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Pro se plaintiff wins appeal round vs. DOC

August 28, 2015
Dave Stafford
A pro se plaintiff who claimed property seized from him in a “strip cell” disciplinary action and wasn’t returned will have his day in court after the Indiana Court of Appeals reinstated his claim Friday.
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Court aid offered for non-English-speaking, pro se litigants

July 16, 2015
IL Staff
Court improvement grants of up to $50,000 are available to assist unrepresented litigants and those with limited English proficiency.
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Ex-firefighter sues over drug tied to compulsive gambling

June 22, 2015
 Associated Press
A former Indianapolis firefighter has sued two drug companies, saying they failed to act on reports that a medication she was prescribed for restless leg syndrome causes compulsive behaviors such as gambling.
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Supreme Court appoints team to look at pro se litigant problems

June 3, 2015
Marilyn Odendahl
Less than two years after appointing a commission to expand civil legal services for the indigent, the Indiana Supreme Court has assembled another group to examine the nagging problems caused by pro se litigants.
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Mediation Assistance Program appoints counsel to help litigants settle cases

May 6, 2015
Marilyn Odendahl
The program, started in 2009, matches attorney volunteers with pro se litigants as they enter settlement talks. In its inaugural year, MAP appointed legal counsel to two settlement conferences. By 2013, MAP attorneys assisted in 43 conferences.
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Pro se medical malpractice claim fails without expert testimony

December 24, 2014
Marilyn Odendahl
The Indiana Court of Appeals chastised a pro se litigant for supporting his medical malpractice claim with only a “perfunctory and self-serving” affidavit instead of submitting expert testimony.
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7th Circuit upholds bank robbery conviction despite errors

December 22, 2014
Jennifer Nelson
Although a federal court in Indianapolis committed some errors in admitting certain evidence at a man’s bank robbery trial, those errors were harmless based on DNA evidence and the defendant matching the robber’s description, the 7th Circuit Court of Appeals held Friday.
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Southern District amends filing under seal, pro se notice rules

December 1, 2014
IL Staff
Federal court rules for the Southern District of Indiana pertaining to filing documents under seal and providing notice to pro se litigants will be amended effective Jan. 1, 2015, Clerk Laura Briggs announced.
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  1. Indiana's seatbelt law is not punishable as a crime. It is an infraction. Apparently some of our Circuit judges have deemed settled law inapplicable if it fails to fit their litmus test of political correctness. Extrapolating to redefine terms of behavior in a violation of immigration law to the entire body of criminal law leaves a smorgasbord of opportunity for judicial mischief.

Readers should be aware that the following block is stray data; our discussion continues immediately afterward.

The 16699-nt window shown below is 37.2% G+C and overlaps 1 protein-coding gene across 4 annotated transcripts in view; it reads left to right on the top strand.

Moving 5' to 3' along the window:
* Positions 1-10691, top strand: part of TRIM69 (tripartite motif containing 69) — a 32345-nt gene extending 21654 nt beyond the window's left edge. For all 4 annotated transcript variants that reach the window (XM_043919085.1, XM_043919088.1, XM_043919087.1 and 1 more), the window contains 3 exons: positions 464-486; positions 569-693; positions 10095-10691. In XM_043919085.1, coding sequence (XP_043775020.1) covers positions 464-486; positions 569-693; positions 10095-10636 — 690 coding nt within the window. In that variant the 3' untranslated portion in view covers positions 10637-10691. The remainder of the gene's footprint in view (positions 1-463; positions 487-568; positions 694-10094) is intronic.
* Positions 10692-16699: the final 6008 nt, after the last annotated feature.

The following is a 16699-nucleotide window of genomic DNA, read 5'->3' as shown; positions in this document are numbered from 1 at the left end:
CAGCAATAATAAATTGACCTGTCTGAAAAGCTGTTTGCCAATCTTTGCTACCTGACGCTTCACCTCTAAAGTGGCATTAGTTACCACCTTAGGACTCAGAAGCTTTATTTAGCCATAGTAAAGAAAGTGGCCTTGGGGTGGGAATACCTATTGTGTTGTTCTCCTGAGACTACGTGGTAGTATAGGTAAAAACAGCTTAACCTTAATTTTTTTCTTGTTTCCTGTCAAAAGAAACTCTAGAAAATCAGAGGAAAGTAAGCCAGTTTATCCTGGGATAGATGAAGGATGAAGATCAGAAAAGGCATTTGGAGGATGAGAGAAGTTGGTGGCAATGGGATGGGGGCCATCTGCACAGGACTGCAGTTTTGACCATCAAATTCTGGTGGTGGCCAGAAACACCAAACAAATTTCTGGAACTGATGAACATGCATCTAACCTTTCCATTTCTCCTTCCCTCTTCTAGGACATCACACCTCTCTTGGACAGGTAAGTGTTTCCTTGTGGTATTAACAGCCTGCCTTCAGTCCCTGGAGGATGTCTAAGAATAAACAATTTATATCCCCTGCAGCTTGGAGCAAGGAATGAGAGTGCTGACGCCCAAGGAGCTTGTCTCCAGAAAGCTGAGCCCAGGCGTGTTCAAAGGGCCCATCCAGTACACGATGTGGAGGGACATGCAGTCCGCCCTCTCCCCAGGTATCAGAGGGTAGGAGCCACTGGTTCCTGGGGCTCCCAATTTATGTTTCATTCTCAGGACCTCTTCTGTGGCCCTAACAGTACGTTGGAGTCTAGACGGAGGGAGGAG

2. I wonder if $10 diversions for failure to wear seat belts are considered moral turpitude in federal immigration law like they are under Indiana law? Anyone know?

  3. What a fine article, thank you! I can testify firsthand and by detailed legal reports (at end of this note) as to the dire consequences of rejecting this truth from the fine article above: "The inclusion and expansion of this right [to jury] in Indiana’s Constitution is a clear reflection of our state’s intention to emphasize the importance of every Hoosier’s right to make their case in front of a jury of their peers." Over $20? Every Hoosier? Well then how about when your very vocation is on the line? How about instead of a jury of peers, one faces a bevy of political appointees, mini-czars, who care less about due process of the law than the real czars did? Instead of trial by jury, trial by ideological ordeal run by Orwellian agents? Well that is built into more than a few administrative law committees of the Ind S.Ct., and it is now being weaponized, as is revealed in articles posted at this ezine, to root out post moderns heresies like refusal to stand and pledge allegiance to all things politically correct. My career was burned at the stake for not so saluting, but I think I was just one of the early logs. Due, at least in part, to the removal of the jury from bar admission and bar discipline cases, many more fires will soon be lit. Perhaps one awaits you, dear heretic? Oh, at that Ind. article 12 plank about a remedy at law for every damage done ... ah, well, the founders evidently meant only for those damages done not by the government itself, rabid statists that they were. (Yes, that was sarcasm.) My written reports available here: Denied petition for cert (this time around): http://tinyurl.com/zdmawmw Denied petition for cert (from the 2009 denial and five year banishment): http://tinyurl.com/zcypybh Related, not written by me: Amicus brief: http://tinyurl.com/hvh7qgp

  4. Justice has finally been served. So glad that Dr. Ley can finally sleep peacefully at night knowing the truth has finally come to the surface.

  5. While this right is guaranteed by our Constitution, it has in recent years been hampered by insurance companies, i.e.; the practice of the plaintiff's own insurance company intervening in an action and filing a lien against any proceeds paid to their insured. In essence, causing an additional financial hurdle for a plaintiff to overcome at trial in terms of overall award. In a very real sense an injured party in exercise of their right to trial by jury may be the only party in a cause that would end up with zero compensation.